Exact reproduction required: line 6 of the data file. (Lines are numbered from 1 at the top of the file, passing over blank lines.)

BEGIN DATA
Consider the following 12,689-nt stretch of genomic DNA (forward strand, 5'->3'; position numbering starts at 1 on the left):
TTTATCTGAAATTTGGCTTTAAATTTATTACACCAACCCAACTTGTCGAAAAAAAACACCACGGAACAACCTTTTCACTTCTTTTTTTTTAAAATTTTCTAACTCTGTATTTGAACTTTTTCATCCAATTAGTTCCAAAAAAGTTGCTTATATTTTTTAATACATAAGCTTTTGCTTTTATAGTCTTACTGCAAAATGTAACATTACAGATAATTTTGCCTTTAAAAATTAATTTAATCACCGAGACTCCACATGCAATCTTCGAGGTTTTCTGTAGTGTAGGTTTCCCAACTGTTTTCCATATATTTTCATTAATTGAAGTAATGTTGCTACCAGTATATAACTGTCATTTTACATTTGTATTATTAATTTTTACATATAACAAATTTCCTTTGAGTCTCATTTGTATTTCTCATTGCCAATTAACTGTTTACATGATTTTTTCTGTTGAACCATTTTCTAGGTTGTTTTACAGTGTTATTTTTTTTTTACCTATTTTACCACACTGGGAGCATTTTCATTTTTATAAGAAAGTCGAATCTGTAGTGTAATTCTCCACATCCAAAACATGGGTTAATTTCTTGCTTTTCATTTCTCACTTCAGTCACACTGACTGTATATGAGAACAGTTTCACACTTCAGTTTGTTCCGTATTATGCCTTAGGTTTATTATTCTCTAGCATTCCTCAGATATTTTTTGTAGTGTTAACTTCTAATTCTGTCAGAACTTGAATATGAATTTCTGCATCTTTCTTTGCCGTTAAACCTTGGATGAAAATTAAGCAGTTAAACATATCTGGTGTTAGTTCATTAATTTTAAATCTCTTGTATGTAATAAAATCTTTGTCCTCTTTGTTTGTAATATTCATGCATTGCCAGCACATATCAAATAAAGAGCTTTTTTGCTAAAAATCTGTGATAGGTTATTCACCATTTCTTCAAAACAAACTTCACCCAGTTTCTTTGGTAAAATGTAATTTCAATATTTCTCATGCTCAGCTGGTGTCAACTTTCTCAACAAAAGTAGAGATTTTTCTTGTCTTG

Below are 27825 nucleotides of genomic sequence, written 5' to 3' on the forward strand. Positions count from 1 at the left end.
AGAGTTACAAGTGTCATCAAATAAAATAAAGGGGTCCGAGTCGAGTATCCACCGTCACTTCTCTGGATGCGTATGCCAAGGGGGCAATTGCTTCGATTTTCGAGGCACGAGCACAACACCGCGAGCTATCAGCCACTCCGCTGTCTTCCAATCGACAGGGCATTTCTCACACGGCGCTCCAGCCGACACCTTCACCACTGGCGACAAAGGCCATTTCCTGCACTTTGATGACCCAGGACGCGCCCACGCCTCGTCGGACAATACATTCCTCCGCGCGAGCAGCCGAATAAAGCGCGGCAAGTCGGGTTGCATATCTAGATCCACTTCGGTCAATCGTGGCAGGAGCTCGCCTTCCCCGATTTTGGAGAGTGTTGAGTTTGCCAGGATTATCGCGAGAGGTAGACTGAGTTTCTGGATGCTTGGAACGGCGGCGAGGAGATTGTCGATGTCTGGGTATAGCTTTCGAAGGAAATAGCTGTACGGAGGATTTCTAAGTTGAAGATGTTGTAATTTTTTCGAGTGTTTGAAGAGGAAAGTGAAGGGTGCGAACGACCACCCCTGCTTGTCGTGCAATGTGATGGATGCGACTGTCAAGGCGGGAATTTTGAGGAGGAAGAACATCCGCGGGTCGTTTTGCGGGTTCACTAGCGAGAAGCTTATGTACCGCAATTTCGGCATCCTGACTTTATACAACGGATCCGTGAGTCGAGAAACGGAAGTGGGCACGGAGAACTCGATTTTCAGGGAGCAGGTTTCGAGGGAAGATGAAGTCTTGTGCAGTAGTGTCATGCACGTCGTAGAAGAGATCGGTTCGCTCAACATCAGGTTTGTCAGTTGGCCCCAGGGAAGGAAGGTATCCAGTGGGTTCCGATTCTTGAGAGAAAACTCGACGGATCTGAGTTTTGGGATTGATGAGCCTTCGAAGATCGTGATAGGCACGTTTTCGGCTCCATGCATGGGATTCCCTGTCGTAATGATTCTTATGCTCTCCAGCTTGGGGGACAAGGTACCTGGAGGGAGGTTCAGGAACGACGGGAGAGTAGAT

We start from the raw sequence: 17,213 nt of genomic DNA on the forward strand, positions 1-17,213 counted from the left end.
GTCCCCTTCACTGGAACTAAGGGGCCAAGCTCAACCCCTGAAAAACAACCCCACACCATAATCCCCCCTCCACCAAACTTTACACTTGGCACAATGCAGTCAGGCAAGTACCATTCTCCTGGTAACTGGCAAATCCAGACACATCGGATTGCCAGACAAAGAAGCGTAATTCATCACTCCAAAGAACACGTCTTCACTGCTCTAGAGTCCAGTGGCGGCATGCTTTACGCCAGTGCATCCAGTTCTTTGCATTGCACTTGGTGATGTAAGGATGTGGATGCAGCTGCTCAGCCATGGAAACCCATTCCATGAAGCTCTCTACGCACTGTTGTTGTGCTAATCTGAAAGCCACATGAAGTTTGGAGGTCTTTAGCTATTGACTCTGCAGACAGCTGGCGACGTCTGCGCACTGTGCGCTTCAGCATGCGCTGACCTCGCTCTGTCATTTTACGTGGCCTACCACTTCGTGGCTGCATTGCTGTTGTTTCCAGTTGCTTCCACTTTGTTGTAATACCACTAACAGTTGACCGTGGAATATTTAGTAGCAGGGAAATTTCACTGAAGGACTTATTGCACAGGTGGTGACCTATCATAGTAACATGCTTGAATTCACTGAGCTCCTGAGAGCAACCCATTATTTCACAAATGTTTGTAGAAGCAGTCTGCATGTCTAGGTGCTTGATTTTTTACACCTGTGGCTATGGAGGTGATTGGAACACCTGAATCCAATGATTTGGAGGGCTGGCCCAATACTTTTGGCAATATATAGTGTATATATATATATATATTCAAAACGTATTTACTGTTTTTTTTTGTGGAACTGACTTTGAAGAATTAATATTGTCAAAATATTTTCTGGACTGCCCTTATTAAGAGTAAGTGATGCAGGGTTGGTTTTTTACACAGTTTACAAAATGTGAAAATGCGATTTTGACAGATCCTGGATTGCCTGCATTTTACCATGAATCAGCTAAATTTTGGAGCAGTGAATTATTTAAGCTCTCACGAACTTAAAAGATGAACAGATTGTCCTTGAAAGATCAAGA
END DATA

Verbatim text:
GTCCCCTTCACTGGAACTAAGGGGCCAAGCTCAACCCCTGAAAAACAACCCCACACCATAATCCCCCCTCCACCAAACTTTACACTTGGCACAATGCAGTCAGGCAAGTACCATTCTCCTGGTAACTGGCAAATCCAGACACATCGGATTGCCAGACAAAGAAGCGTAATTCATCACTCCAAAGAACACGTCTTCACTGCTCTAGAGTCCAGTGGCGGCATGCTTTACGCCAGTGCATCCAGTTCTTTGCATTGCACTTGGTGATGTAAGGATGTGGATGCAGCTGCTCAGCCATGGAAACCCATTCCATGAAGCTCTCTACGCACTGTTGTTGTGCTAATCTGAAAGCCACATGAAGTTTGGAGGTCTTTAGCTATTGACTCTGCAGACAGCTGGCGACGTCTGCGCACTGTGCGCTTCAGCATGCGCTGACCTCGCTCTGTCATTTTACGTGGCCTACCACTTCGTGGCTGCATTGCTGTTGTTTCCAGTTGCTTCCACTTTGTTGTAATACCACTAACAGTTGACCGTGGAATATTTAGTAGCAGGGAAATTTCACTGAAGGACTTATTGCACAGGTGGTGACCTATCATAGTAACATGCTTGAATTCACTGAGCTCCTGAGAGCAACCCATTATTTCACAAATGTTTGTAGAAGCAGTCTGCATGTCTAGGTGCTTGATTTTTTACACCTGTGGCTATGGAGGTGATTGGAACACCTGAATCCAATGATTTGGAGGGCTGGCCCAATACTTTTGGCAATATATAGTGTATATATATATATATATTCAAAACGTATTTACTGTTTTTTTTTGTGGAACTGACTTTGAAGAATTAATATTGTCAAAATATTTTCTGGACTGCCCTTATTAAGAGTAAGTGATGCAGGGTTGGTTTTTTACACAGTTTACAAAATGTGAAAATGCGATTTTGACAGATCCTGGATTGCCTGCATTTTACCATGAATCAGCTAAATTTTGGAGCAGTGAATTATTTAAGCTCTCACGAACTTAAAAGATGAACAGATTGTCCTTGAAAGATCAAGA